“There are three ways to program the robot’s movements,” says Daniels. “With method No. 1, you can hold down a training button and simply drag the robot arm to where you want it. With method No. 2, you can jog around with the eight axis controls in Cartesian space. On another set of controls, you can move each of the six axes individually.”
Jump rings, which are a mainstay product for The Ring Lord, are also available with engravings.
To safeguard the users of the robot as well as the equipment nearby, reference planes can be leveraged. The basic idea behind this method is that you can define the physical space around the robot in general terms. When a user is able to define these planes, the robot understands that it shouldn’t cross a certain plane because that might be where the laser’s optics are located, for example.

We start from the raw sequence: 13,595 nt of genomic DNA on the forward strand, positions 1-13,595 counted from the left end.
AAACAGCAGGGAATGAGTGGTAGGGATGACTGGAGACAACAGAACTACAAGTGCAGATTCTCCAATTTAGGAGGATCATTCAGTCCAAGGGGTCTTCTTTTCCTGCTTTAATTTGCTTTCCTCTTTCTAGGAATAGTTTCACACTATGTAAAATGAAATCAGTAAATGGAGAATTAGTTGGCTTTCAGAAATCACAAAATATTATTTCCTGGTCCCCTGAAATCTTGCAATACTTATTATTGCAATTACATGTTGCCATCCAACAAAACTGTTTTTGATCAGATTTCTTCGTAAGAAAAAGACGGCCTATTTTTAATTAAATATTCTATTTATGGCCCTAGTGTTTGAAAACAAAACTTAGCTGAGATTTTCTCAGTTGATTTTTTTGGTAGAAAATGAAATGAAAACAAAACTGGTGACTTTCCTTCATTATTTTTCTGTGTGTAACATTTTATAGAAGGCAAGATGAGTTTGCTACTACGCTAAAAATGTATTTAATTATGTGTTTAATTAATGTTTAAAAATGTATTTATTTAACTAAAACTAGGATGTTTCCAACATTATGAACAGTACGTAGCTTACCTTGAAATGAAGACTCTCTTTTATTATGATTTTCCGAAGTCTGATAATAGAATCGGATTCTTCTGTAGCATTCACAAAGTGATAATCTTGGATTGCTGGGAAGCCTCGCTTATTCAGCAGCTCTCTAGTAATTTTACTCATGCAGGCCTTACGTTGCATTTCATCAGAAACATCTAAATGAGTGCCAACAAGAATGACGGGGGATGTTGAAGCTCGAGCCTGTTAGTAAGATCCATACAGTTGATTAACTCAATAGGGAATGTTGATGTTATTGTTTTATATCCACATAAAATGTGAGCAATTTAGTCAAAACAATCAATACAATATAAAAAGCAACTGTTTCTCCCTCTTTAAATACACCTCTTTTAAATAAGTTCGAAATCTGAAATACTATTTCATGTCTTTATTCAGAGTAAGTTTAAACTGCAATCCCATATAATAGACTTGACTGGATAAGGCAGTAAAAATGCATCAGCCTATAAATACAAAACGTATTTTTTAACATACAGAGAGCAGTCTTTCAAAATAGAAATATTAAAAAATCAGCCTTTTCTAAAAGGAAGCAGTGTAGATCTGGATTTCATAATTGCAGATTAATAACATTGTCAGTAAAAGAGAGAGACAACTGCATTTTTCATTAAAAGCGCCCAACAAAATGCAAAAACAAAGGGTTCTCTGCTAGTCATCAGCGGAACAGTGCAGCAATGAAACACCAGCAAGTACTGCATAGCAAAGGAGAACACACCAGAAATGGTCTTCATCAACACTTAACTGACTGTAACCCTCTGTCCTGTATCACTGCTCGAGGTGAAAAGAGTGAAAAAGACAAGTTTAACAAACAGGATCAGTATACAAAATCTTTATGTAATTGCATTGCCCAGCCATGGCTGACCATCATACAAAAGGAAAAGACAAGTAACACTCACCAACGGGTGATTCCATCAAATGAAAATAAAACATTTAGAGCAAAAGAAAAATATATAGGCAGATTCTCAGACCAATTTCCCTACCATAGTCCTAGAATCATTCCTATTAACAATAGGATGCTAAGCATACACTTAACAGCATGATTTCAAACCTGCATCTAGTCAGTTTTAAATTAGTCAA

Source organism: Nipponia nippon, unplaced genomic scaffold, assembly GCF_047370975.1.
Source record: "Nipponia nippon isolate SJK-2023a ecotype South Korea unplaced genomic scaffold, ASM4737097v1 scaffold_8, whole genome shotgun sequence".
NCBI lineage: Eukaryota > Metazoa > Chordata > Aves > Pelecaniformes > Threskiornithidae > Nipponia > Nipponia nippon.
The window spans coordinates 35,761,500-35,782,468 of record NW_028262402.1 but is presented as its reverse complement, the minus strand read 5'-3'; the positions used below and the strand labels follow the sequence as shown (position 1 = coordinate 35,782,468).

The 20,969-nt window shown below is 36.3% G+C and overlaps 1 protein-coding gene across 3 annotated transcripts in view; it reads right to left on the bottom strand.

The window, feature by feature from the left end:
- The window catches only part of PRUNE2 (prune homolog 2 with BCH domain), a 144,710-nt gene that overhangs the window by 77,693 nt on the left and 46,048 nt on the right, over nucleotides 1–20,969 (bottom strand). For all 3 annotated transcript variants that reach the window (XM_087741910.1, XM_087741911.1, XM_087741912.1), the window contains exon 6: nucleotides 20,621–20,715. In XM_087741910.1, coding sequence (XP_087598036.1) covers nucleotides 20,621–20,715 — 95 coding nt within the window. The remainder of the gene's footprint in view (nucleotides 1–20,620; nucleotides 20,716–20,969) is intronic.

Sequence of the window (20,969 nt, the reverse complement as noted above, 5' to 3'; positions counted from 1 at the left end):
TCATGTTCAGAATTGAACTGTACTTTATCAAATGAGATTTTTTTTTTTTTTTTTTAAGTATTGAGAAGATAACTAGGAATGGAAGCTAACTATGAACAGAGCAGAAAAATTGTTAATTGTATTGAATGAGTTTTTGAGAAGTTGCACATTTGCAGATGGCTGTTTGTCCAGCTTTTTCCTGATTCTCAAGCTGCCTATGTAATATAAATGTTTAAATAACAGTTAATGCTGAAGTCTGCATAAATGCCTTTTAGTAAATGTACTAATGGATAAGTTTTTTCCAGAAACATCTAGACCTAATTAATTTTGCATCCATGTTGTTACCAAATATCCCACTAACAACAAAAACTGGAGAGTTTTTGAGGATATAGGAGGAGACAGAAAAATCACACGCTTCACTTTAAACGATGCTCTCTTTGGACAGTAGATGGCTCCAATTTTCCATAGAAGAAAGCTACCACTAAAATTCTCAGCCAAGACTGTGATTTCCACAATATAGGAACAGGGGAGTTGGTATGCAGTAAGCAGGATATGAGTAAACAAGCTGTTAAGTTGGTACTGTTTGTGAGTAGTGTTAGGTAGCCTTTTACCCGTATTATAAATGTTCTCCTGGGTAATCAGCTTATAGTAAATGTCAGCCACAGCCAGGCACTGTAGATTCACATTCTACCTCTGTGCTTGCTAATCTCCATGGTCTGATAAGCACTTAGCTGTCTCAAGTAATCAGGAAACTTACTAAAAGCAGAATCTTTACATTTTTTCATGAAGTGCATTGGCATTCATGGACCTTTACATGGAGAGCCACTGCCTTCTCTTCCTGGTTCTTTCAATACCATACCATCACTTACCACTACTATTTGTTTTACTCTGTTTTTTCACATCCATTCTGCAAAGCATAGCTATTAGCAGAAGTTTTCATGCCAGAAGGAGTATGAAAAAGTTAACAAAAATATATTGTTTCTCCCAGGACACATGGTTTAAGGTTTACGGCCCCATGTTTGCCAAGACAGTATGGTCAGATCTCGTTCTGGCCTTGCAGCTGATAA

“When a human enters the robot’s workcell, the robot arm can operate in reduced mode and then resume full speed when he leaves again,” says Østergaard, Universal Robots’ chief technology officer. “Or, the robot can run full speed inside a CNC machine for example, and then reduced speed when outside. To achieve a switch between normal and reduced safety mode, eight safety functions are monitored by the new patented safety system: Joint positions and speeds, TCP positions, orientation, speed and force, as well as the momentum and power of the robot. The settings can only be changed in a password-protected area.”
Beyond programming, the UR5 also boasts a fast and simple setup while also being collaborative and safe. According to Mabie, the UR5 offers one of the fastest payback times in the industry.
The Ring Lord